by Jarrett Hoffman
We’ll train our focus today on two musicians from the British isles: the world said hello to English composer William Walton on March 29, 1902, and goodbye to Irish composer Charles Stanford on this date in 1924.
One intersection between Walton and Stanford: the Agincourt Carol, an English folk song recounting the 15th-century Battle of Agincourt. Listen to the carol here, performed at the Tower of London on the 600th anniversary of the battle in 2015 (pictured above). Then watch a clip of Laurence Olivier’s 1944 film version of Henry V using that same tune in Walton’s scoring — a perfect match for the patriotic tone of the movie, which arrived near the end of World War II.
Stanford also recognized the power of the carol — and the associations it carries — when he set it in his 1918/1919 A Song of Agincourt, which commemorated members of the Royal College of Music who had died in World War I. It was premiered under his direction by the orchestra of that conservatory in 1919. Although no full performance is readily available, it was featured in a recording on the Hyperion label — listen to a short clip here.
Back to Walton, his music for the Olivier movie can also be heard in concert under the title Henry V: A Shakespeare Scenario. Adapted from the film score by conductor Neville Marriner, actor Christopher Plummer, and arranger Christopher Palmer, it also includes lines from Shakespeare’s play.
The Akron Symphony performed that piece in 2019, and music director Christopher Wilkins described it vividly in a preview conversation:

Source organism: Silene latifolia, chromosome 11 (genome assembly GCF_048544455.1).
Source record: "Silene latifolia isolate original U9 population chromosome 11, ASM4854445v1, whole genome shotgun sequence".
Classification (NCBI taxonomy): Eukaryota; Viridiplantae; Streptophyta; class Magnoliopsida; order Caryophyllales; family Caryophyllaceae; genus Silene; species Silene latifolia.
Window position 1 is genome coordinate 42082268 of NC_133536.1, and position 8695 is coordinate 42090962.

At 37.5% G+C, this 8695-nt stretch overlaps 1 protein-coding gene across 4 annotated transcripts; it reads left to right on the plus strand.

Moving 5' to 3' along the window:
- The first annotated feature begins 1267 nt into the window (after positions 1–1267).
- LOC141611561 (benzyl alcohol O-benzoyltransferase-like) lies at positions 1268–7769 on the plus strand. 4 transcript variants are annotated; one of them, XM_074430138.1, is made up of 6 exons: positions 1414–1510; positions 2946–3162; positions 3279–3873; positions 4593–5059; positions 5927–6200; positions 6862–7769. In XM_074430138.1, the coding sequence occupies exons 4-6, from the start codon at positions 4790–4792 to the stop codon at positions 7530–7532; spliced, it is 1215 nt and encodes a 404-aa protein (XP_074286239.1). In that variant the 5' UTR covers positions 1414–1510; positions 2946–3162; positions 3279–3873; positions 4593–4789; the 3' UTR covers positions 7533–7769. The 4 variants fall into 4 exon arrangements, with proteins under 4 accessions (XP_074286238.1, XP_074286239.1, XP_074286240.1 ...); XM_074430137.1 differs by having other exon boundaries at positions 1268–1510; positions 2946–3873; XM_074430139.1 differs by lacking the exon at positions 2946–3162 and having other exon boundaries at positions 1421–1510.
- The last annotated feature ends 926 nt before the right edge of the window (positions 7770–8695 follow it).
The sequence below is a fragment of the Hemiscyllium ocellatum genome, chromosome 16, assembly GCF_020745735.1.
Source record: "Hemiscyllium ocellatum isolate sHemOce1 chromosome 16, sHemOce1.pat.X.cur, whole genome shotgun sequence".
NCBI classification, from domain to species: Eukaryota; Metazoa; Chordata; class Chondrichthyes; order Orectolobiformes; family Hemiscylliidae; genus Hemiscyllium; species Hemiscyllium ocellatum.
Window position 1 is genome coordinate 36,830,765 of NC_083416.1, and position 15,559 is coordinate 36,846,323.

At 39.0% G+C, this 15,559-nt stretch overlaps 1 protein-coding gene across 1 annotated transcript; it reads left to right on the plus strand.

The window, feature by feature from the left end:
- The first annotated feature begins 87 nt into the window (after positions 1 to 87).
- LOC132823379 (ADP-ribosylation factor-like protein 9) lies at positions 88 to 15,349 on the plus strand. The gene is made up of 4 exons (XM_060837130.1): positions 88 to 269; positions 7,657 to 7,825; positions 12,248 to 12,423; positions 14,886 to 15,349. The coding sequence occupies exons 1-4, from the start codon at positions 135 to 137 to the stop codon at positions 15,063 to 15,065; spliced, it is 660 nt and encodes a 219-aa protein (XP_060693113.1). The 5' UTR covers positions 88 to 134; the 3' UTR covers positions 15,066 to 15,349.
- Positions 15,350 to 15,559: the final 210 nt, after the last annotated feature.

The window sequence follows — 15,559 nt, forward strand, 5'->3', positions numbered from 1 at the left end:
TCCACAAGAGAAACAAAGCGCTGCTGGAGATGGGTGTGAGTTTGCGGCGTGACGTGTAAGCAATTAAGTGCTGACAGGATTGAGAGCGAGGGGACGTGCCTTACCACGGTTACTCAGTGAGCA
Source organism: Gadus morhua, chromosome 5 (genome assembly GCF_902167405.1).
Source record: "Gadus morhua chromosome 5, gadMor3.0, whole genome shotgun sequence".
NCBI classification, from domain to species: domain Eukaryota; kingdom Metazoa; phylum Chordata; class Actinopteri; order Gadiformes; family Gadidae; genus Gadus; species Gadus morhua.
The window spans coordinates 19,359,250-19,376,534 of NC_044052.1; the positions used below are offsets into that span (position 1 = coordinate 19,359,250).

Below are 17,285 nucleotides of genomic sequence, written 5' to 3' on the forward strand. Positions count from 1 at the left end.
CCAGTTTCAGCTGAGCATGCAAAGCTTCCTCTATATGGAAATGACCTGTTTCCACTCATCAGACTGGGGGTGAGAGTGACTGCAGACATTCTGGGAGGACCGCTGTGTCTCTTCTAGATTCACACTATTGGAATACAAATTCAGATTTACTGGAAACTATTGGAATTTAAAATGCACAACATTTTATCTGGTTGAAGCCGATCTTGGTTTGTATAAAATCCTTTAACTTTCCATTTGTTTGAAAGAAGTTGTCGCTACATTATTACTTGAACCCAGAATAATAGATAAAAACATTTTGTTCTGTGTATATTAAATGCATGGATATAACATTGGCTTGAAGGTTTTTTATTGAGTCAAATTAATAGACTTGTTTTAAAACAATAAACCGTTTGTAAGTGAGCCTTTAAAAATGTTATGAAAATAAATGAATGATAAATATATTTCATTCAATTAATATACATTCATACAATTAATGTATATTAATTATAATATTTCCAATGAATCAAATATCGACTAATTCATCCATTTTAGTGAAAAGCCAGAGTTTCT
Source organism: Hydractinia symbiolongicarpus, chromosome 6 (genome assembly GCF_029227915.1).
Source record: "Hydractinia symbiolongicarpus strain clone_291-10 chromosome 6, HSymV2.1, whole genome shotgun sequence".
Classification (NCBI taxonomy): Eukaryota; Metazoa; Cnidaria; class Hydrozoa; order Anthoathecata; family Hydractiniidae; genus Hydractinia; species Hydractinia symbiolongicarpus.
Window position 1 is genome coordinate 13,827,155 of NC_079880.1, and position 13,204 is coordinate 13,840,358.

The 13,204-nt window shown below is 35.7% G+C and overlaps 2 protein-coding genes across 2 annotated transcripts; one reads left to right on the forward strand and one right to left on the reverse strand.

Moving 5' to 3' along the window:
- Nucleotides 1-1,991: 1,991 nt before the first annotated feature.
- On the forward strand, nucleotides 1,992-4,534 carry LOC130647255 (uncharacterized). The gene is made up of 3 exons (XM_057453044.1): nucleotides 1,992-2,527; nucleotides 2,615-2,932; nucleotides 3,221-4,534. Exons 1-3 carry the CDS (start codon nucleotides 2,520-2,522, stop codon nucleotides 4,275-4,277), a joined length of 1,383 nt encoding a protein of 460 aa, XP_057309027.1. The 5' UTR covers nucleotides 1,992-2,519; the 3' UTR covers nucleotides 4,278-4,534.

In Walton’s piece, the narrator helps to paint “the vast fields, the sense of moving from England to France, and the sight of 20,000 troops,” Wilkins said. “But we also rely on the music to convey the scene and the setting, and to transport us emotionally. We go through the whole build-up to the battle, the night beforehand, and the vigil, and then the battle itself is portrayed in music. The smoke clears, and Henry says, ‘The day is ours,’ and there’s this tremendous feeling of catharsis.”
It’s starting to feel like a cliché to compare everything to the pandemic, but let’s look forward to that day when the smoke clears — or perhaps the aerosols — and we can all say, “The day is ours.”
NEW PODCAST SERIES FROM ASO:
Speaking of the Akron Symphony, their podcast Unorchestrated has begun a new series titled “Deep River: The Legacy of the Spirituals.” In Episode One, Jonathan Turner and Brenda Justice join co-hosts Christopher Wilkins and Thomas Moore to discuss the importance of spirituals in American history, with a particular focus on the contributions of the Fisk Jubilee Singers.
And if you were hoping to hear some music as well, you’re in luck: the episode opens with an excerpt of Moses Hogan’s arrangement of Elijah Rock (performed by the Gospel Meets Symphony Choir) and closes with Burleigh’s arrangement of Deep River (performed by Jonathon Turner).
TODAY ON THE WEB:
In local features and connections, 7:30 pm brings both “Medieval Visionaries” on Les Délices’ SalonEra series, as well as Cleveland’s Duo Anime (Mell Csicsila and Andrew Pongracz, mallet percussion) in a presentation by Penn State.
Other attractions from London and New York: tenor Ian Bostridge and pianist Julius Drake at Wigmore Hall at 3:30 pm, and “Jessye Norman in Concert” from Lincoln Center at Home at 7:30.